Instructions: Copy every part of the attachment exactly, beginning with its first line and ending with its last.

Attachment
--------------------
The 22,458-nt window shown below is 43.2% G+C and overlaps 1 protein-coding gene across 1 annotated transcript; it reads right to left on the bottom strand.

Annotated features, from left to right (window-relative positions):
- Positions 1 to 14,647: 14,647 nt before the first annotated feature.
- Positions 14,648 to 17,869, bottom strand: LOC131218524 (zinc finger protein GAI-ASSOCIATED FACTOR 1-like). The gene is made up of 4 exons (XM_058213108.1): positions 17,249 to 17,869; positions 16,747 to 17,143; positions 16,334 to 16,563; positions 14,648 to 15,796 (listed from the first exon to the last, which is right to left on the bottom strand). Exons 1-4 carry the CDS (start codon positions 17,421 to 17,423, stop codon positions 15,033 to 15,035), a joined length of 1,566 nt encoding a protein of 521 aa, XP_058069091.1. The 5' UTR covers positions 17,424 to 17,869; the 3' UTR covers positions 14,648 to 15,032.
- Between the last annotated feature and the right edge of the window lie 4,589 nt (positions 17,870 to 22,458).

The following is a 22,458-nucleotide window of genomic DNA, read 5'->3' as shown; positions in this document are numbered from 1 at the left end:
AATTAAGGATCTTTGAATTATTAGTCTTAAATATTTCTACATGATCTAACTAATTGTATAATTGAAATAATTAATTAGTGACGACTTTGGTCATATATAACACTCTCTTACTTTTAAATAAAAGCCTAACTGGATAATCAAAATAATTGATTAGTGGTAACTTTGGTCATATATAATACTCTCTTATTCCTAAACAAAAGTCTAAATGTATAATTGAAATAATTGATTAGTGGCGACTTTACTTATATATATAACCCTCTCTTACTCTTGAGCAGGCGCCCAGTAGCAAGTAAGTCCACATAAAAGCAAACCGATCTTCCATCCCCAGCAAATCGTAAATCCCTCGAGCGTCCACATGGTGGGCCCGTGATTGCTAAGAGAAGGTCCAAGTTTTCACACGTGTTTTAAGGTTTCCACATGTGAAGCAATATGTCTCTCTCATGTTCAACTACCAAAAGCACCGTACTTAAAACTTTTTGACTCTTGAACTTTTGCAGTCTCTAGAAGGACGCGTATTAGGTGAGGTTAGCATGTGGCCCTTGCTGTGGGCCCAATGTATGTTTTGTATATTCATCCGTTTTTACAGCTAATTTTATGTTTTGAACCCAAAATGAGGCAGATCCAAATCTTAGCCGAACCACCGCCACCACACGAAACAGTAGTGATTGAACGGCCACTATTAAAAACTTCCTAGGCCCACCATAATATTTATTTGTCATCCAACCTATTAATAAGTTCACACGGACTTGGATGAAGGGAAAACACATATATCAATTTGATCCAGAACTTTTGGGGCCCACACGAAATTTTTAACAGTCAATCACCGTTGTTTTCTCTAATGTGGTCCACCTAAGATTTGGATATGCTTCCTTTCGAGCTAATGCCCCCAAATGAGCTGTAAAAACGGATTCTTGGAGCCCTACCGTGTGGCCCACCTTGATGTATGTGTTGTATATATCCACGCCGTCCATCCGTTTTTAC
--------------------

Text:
The 22,458-nt window shown below is 43.2% G+C and overlaps 1 protein-coding gene across 1 annotated transcript; it reads right to left on the bottom strand.

Annotated features, from left to right (window-relative positions):
- Positions 1 to 14,647: 14,647 nt before the first annotated feature.
- Positions 14,648 to 17,869, bottom strand: LOC131218524 (zinc finger protein GAI-ASSOCIATED FACTOR 1-like). The gene is made up of 4 exons (XM_058213108.1): positions 17,249 to 17,869; positions 16,747 to 17,143; positions 16,334 to 16,563; positions 14,648 to 15,796 (listed from the first exon to the last, which is right to left on the bottom strand). Exons 1-4 carry the CDS (start codon positions 17,421 to 17,423, stop codon positions 15,033 to 15,035), a joined length of 1,566 nt encoding a protein of 521 aa, XP_058069091.1. The 5' UTR covers positions 17,424 to 17,869; the 3' UTR covers positions 14,648 to 15,032.
- Between the last annotated feature and the right edge of the window lie 4,589 nt (positions 17,870 to 22,458).

The following is a 22,458-nucleotide window of genomic DNA, read 5'->3' as shown; positions in this document are numbered from 1 at the left end:
AATTAAGGATCTTTGAATTATTAGTCTTAAATATTTCTACATGATCTAACTAATTGTATAATTGAAATAATTAATTAGTGACGACTTTGGTCATATATAACACTCTCTTACTTTTAAATAAAAGCCTAACTGGATAATCAAAATAATTGATTAGTGGTAACTTTGGTCATATATAATACTCTCTTATTCCTAAACAAAAGTCTAAATGTATAATTGAAATAATTGATTAGTGGCGACTTTACTTATATATATAACCCTCTCTTACTCTTGAGCAGGCGCCCAGTAGCAAGTAAGTCCACATAAAAGCAAACCGATCTTCCATCCCCAGCAAATCGTAAATCCCTCGAGCGTCCACATGGTGGGCCCGTGATTGCTAAGAGAAGGTCCAAGTTTTCACACGTGTTTTAAGGTTTCCACATGTGAAGCAATATGTCTCTCTCATGTTCAACTACCAAAAGCACCGTACTTAAAACTTTTTGACTCTTGAACTTTTGCAGTCTCTAGAAGGACGCGTATTAGGTGAGGTTAGCATGTGGCCCTTGCTGTGGGCCCAATGTATGTTTTGTATATTCATCCGTTTTTACAGCTAATTTTATGTTTTGAACCCAAAATGAGGCAGATCCAAATCTTAGCCGAACCACCGCCACCACACGAAACAGTAGTGATTGAACGGCCACTATTAAAAACTTCCTAGGCCCACCATAATATTTATTTGTCATCCAACCTATTAATAAGTTCACACGGACTTGGATGAAGGGAAAACACATATATCAATTTGATCCAGAACTTTTGGGGCCCACACGAAATTTTTAACAGTCAATCACCGTTGTTTTCTCTAATGTGGTCCACCTAAGATTTGGATATGCTTCCTTTCGAGCTAATGCCCCCAAATGAGCTGTAAAAACGGATTCTTGGAGCCCTACCGTGTGGCCCACCTTGATGTATGTGTTGTATATATCCACGCCGTCCATCCGTTTTTAC